The network works in support for the various Community legislation, develops analyses, methods of control and of materials of reference, and organises workshops and conferences. In addition, the JRC ensures the training of scientists and of technicians to the most recent technologies of detection and of quantification of the GMOs.

European participation in major international projects (e.g. Human Frontier Science Programme, Global Change, Human Genome Project, etc.) will be coordinated. Operations should be launched on European initiative to address specific world problems in cooperation with the relevant international organisations:

* infectious diseases related to poverty (WHO, UNAIDS, etc.);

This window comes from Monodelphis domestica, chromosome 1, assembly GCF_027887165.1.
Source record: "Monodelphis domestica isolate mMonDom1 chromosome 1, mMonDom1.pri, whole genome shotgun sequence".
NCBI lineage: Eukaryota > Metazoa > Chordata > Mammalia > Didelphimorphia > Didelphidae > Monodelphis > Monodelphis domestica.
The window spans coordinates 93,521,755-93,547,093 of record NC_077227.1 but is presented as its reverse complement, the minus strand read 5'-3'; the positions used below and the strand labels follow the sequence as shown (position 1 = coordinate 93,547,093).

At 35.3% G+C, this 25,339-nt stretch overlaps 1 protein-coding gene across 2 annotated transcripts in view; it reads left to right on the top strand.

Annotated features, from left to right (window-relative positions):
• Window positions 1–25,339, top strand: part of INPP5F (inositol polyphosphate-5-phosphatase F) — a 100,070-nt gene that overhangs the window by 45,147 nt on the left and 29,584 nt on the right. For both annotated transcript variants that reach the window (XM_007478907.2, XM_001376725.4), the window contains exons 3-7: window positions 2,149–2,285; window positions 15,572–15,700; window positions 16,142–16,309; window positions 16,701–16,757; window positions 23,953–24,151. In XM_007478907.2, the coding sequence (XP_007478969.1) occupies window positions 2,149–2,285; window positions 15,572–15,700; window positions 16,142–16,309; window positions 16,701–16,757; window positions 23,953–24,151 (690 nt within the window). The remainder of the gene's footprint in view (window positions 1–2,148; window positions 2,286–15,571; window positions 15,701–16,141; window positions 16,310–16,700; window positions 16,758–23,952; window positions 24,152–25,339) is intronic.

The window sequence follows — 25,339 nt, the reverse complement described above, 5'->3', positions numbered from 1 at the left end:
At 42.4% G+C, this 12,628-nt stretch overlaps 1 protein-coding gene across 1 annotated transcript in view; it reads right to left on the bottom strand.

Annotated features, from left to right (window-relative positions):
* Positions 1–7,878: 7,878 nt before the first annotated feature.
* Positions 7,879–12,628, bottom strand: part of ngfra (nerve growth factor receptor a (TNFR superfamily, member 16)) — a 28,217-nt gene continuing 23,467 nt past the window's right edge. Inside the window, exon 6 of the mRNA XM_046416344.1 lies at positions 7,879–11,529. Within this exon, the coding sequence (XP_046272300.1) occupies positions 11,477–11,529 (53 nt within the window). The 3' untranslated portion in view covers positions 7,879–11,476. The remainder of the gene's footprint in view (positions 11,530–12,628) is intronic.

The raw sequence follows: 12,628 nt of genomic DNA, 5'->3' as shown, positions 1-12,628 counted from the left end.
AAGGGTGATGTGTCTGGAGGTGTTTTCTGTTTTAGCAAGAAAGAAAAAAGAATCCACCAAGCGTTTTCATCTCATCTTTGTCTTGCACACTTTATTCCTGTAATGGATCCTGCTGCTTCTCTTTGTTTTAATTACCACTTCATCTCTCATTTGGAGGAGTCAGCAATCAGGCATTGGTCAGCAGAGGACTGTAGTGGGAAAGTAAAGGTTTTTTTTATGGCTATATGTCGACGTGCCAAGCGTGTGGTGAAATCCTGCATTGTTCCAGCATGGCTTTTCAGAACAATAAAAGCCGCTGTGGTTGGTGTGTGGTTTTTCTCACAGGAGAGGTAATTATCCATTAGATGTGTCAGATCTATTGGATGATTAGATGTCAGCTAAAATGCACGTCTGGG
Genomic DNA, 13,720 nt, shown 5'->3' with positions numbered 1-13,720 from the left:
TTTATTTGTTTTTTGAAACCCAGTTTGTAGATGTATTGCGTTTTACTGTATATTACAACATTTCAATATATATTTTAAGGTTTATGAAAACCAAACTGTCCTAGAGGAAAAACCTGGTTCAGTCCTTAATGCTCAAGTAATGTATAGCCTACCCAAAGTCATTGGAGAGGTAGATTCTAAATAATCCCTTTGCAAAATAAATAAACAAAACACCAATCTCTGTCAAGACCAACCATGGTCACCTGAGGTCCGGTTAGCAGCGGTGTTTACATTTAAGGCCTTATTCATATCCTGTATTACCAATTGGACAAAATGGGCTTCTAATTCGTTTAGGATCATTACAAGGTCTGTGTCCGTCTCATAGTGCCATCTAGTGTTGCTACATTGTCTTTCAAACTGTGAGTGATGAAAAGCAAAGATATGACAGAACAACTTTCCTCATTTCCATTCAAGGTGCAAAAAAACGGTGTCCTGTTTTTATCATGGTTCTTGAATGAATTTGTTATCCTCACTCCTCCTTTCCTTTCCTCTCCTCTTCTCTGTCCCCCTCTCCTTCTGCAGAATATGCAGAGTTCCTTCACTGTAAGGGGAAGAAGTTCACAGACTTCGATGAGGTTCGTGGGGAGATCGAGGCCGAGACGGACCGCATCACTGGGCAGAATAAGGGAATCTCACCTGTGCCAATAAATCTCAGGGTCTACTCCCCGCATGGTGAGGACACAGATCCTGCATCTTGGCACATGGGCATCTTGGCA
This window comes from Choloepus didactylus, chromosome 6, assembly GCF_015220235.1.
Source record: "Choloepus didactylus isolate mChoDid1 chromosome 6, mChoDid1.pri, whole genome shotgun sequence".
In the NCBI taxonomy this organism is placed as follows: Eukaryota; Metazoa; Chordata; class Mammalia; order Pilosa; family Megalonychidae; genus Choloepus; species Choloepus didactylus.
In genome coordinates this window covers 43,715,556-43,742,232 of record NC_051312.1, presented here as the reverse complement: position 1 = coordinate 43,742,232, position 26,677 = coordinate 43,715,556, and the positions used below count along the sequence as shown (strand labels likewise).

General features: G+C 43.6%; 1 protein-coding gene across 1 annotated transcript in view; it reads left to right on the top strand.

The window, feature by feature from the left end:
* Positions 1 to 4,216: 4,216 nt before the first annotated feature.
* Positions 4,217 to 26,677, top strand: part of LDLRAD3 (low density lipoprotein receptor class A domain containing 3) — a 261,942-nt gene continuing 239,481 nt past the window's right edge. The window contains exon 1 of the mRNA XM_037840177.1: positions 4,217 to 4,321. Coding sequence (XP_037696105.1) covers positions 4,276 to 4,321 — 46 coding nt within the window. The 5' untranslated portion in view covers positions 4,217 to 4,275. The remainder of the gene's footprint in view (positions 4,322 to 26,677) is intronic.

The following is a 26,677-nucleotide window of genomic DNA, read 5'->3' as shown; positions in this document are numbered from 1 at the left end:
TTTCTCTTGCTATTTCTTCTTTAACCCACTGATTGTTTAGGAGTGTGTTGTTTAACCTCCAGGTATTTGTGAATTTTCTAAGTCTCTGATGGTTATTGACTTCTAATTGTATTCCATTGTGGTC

* food safety (FAO, WHO, Codex Alimentarius);

* sustainable development (specialised UN agencies);

* agricultural research for development (Forum Global);

* science and society (OECD, UNESCO, World Bank, etc.), taking advantage of multilateral relations with ASEM, ALAC and MoCo.

Breaking the vicious circle of poverty and disease

The INCO programme has a background of experience gained in managing over 300 health projects covering a wide range of problems involving more than 500 researchers throughout the world on a key problem: health. Over the last few years, there has been considerable growth in EU research on the major infectious diseases which are now known to be firmly associated with poverty in the least developed countries.